Table 3 Summary of Thermal and Seasonal Efficiency for Gas Fired Heaters 4. Table 4 Summary of Existing and New Heating Equipment 6. Table 5 Key Monitoring Points for Analysis 10,Table 6 Additional Data Sources for Analysis 11. Table 7 Gas Consumption Savings of New and Existing Gas Heaters without RTU Adjustment 13. Table 8 Gas Consumption Savings of New and Existing Gas Heaters with RTU Adjustment 14. Table 9 Electricity Consumption of New and Existing Gas Heaters 15. Table 10 Combined Energy Impacts of New and Existing Gas Heaters 16. Table 11 Operating Runtimes of New and Existing Gas Heaters 17. Table 12 Estimated Annual Operating Cost Natural Gas 19. Table 13 Estimated Annual Operating Cost Electricity 19. Table 14 Estimated Annual Operating Cost and Savings 20. Table 15 Payback Analysis for Early Replacement Scenario 20. Table 16 Payback Analysis for New Construction or Replace on Burnout Scenario 21. Table 17 Projections of Seasonal Equipment Operating Hours 21. Table 18 Summary of Utility Gas Consumption Values 28. DRAFT Report Do not cite or distribute Page iv,I Executive Summary. For many buildings that do not require space cooling non centralized equipment such as unit heaters provide. space heating to building occupants Unit heaters are a major source of energy use nationally accounting for. nearly 18 of primary space heating energy use for commercial buildings and most prominently appear in. warehouses distribution centers loading docks etc 1 Several high efficiency gas fired space heating or gas. heater2 technologies exist that consume significantly less energy than a conventional gas heater and can. produce substantial energy savings if widely adopted This report discusses a field demonstration to analyze the. energy savings for one of these technologies 100 outside air high discharge temperature heating and. ventilation HTHV direct fired gas heaters under normal use conditions at a warehouse outside of St Louis. The project successfully demonstrated the energy savings of 100 outside air HTHV direct fired gas heaters. from improved thermal efficiency reduced temperature stratification higher discharge temperature and. positive pressurization over a standard efficiency unit heater meeting federal and state appliance standards We. conducted the demonstration over the majority of the 2013 2014 heating season October 2013 through mid. March 2014 at a single story warehouse with approximately 41 667 sq ft of heated warehouse and loading. space and approximately 24 ft high ceilings We monitored new high efficiency and existing standard efficiency. units operating side by side in alternating months to better understand how site specific attributes affect. energy consumption We collected data including equipment operating hours temperatures throughout the. building door openings and other factors, Table 1 summarizes the results of the demonstration and the estimated savings for natural gas consumption. source energy consumption and utility cost Because the energy consumption of heating equipment depends on. outdoor conditions we normalized the energy consumption in therms over the monitoring period according to. the number of heating degree days HDD in each monitoring period such that technologies are compared on a. therms HDD basis After accounting for rooftop unit consumption of a small office space the building consumed. 1 67 therms HDD when operating the new gas heaters and 2 10 therms HDD when operating the existing gas. heaters on a normalized basis over the monitoring period resulting in an average gas savings of approximately. 20 Because the new gas heaters utilize a high pressure blower to reduce stratification increased fan. electricity consumption offsets the thermal savings resulting in source energy savings of 15 Despite higher. electricity consumption converting to the new high efficiency gas heaters would save the demonstration site. 965 or 15 of their heating related utility costs for an average year at average utility rates for the site of. 0 8 therm and 0 08 kWh The natural gas savings provided by the new gas heaters would result in a system. payback of approximately 7 8 years over standard efficiency equipment in a new construction or replace on. burnout scenario with an effective useful lifetime of approximately 15 20 years. U S Department of Energy DOE Unit Heater Spreadsheet November 2001. http www1 eere energy gov buildings appliance standards commercial docs doe heaters xls. Gas heater is a generic term referring to several categories of non centralized heating equipment Within this. categorization indirect fired non condensing unit heaters represent the baseline technology with several options. representing higher efficiency technologies,DRAFT Report Do not cite or distribute Page. Table 1 Summary of Demonstration Results,Existing Gas.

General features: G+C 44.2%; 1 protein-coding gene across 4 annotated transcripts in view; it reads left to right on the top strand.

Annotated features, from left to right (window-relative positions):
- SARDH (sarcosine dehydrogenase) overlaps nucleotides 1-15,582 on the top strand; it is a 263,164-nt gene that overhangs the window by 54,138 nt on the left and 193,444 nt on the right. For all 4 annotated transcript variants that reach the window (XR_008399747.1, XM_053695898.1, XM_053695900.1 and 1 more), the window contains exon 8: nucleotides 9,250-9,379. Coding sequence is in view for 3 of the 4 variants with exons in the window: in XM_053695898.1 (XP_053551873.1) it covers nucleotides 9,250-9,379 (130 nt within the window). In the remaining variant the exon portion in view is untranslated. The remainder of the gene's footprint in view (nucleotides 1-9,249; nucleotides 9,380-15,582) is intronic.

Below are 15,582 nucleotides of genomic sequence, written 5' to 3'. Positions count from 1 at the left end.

Units Efficiency Savings,Gas Heaters,Gas Consumption Therm HDD 1 67 2 10 20. Source Energy,MBtu HDD 0 19 0 22 15,Consumption,Seasonal Utility Costs Year 4 955 6 227 15. This field study successfully demonstrated the energy savings and operational benefits of 100 outside air. HTHV direct fired gas heaters As evidenced by the temperature readings near the floor and ceiling the new gas. heaters reduced stratification and maintained more uniform temperature distribution Because heated air. naturally rises to the ceiling conventional technologies create a temperature gradient in high bay buildings. When this occurs the occupied areas near the floor take longer to reach their designated temperatures. increasing equipment runtime and energy consumption High pressure blower fans found in HTHV direct fired. technologies more readily circulate the heated air to the floor reducing the temperature gradient between floor. and ceiling In addition to space heating savings by bringing in 100 outside air the technology could also. satisfy minimum ventilation requirements for high performance buildings. If deployed widely high efficiency gas heaters would significantly decrease natural gas consumption related to. space heating for semi conditioned spaces such as warehouses loading areas distribution centers and. manufacturing facilities As evidenced this field study demonstrates high efficiency gas heaters could save from. 11 3 or more in space heating energy consumption Applied to the national existing unit heater stock higher. efficiency models could save 0 03 0 04 quads4 of source energy once accounting for increased electricity usage5. While installation costs utility rates thermostat settings and climate region may vary these payback estimates. the results of this demonstration suggest relatively good payback periods in moderate or cold climates. Because unit heaters and other non centralized heating systems offer low upfront cost and easy installation. compared to central heating systems building owners heating ventilation and air conditioning HVAC. contractors and design professionals commonly use the systems throughout semi conditioned spaces. Nevertheless the attributes that make this equipment segment so popular i e low cost easy installation long. lifetime of 15 20 years encourage professionals into only considering first cost and pose a barrier to more. expensive higher efficiency options Raising awareness of the availability and the potential lifetime energy. savings of high efficiency gas heaters may encourage more industry professionals to evaluate high efficiency gas. heaters for their buildings and determine whether the systems offer an acceptable payback based on climate. operations building design etc Additionally system designers have difficulty using popular building modeling. tools to evaluate strategies that affect outside air infiltration temperature stratification and other features By. 11 savings from thermal efficiency of 90 vs standard efficiency of 80 for gravity vent units Field test results showed. gas savings of 20 and source energy savings of 15 once accounting for increased electricity consumption. Quadrillion 10 Btu, Commercial space heating consumption in 2013 estimated at 2 2 quads yr from the Energy Information Administration s. EIA Annual Energy Outlook AEO 2010 Unit heater consumption estimated to be 18 of all commercial space heating. consumption and 65 of the floor area served by unit heaters uses gas fired equipment ADL 2011 Energy Consumption. Characteristics of Commercial Building HVAC Systems Volume I Chillers Refrigerant Compressors and Heating Systems. Assumes 11 15 source energy savings as detailed in Footnote 3. DRAFT Report Do not cite or distribute Page i, failing to capture these additional benefits the modeling programs limit the savings potential of these. technologies for potential projects, We recommend the following actions promoting adoption of high efficiency products including.
For Developers of Building Energy Modeling Tools, Design specific equipment modules for high efficiency products or include high efficiency as a standard. option within the modeling software, Improve software capabilities to more effectively model the energy impacts of building stratification and. infiltration to better predict the energy savings of 100 outdoor air direct fired heating technologies. For DOE and Other Efficiency Organizations, Assess further the energy impact of 100 outdoor air direct fired technologies when used as. October 2014 Field Demonstration of High Efficiency Gas Heaters Prepared for Better Buildings Alliance Building Technologies Office Office of Energy Efficiency and